Do you run a hair salon? Does extra hair clog your drains? Well, there’s insurance to cover that. Back up of sewers and drains coverage is designed to cover all claims related to flooding caused by a sewer drain (no matter the reason it floods). Or computers and media coverage helps insure the technology needed to run your small business.

How Much Does Business Insurance Cost?

The cost of business insurance will vary depending on all your individual business factors. Are you a home-based business or do you have a storefront? Do you have employees or are you working solo? What are the risks involved with running your business (see: ax-throwing brewery) and do you have a product to protect? Business insurance might not be a fun expense, but it’s necessary to be one of the 20% of businesses that will survive a disaster.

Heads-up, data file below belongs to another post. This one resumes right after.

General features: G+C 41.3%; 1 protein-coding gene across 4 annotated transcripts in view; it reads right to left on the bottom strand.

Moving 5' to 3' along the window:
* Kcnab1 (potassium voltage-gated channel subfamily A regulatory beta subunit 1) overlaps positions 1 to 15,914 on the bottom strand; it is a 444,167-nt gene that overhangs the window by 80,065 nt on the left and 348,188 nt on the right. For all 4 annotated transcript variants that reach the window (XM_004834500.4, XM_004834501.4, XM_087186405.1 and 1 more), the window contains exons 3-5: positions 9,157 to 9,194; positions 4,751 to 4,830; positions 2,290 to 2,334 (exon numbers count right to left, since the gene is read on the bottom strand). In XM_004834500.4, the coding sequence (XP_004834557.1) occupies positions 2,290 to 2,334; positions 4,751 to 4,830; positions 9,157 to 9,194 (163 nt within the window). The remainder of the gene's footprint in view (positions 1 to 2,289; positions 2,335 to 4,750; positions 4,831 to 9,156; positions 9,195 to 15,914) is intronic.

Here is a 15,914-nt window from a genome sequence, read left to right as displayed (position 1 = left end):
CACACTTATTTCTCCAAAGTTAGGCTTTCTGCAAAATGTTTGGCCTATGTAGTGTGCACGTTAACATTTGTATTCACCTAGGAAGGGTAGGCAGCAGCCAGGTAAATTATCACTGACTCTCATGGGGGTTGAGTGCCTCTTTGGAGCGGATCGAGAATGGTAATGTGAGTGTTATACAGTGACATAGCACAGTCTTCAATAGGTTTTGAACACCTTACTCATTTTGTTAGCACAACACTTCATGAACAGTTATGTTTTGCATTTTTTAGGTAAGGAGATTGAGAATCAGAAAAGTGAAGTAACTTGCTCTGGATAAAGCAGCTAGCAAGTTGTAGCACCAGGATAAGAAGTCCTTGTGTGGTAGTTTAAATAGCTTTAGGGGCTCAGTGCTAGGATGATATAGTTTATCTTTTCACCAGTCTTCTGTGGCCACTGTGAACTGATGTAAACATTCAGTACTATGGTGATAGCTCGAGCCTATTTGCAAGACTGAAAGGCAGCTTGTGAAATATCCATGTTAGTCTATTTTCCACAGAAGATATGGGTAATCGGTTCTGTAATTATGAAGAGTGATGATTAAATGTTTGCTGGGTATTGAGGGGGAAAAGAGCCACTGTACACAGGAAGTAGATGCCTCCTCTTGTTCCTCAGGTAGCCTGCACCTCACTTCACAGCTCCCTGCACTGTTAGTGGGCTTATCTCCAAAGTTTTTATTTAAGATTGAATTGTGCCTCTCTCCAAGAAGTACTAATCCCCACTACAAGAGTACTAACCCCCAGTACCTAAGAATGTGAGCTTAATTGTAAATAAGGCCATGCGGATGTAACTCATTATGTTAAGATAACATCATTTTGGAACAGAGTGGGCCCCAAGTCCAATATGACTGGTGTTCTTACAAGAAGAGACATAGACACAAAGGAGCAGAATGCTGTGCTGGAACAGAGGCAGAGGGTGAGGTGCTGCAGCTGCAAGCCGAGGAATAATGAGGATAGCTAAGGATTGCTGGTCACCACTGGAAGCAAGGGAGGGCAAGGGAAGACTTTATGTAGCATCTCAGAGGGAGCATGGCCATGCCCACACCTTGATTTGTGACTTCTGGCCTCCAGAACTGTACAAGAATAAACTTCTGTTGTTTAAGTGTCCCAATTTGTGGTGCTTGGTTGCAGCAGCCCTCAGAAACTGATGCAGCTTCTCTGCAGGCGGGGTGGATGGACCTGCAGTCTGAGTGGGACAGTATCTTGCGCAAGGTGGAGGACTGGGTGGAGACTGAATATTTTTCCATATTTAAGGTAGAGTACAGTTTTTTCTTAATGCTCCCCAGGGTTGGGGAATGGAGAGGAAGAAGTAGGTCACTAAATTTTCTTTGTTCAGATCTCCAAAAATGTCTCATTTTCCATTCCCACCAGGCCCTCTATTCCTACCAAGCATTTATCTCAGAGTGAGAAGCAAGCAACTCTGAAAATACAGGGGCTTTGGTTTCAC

While the average cost will vary depending on the industry requirements, for a business owner looking for a basic business owner’s policy for a small business, the average yearly premium is $1200. However, policies can start as low as $300.

Meet with an insurance expert to assess your individual needs and discuss the ways you can protect the business you love.

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How Much Does Business Insurance Cost?

How Much Does Business Insurance Cost?

Somewhere in that endless list of things-to-do and boxes to check, a small business owner needs to think about business insurance.

It might be easier to convince yourself that you’ll figure out insurance later or that maybe you won’t need it, but all businesses have risks and make mistakes. Business insurance should be a priority.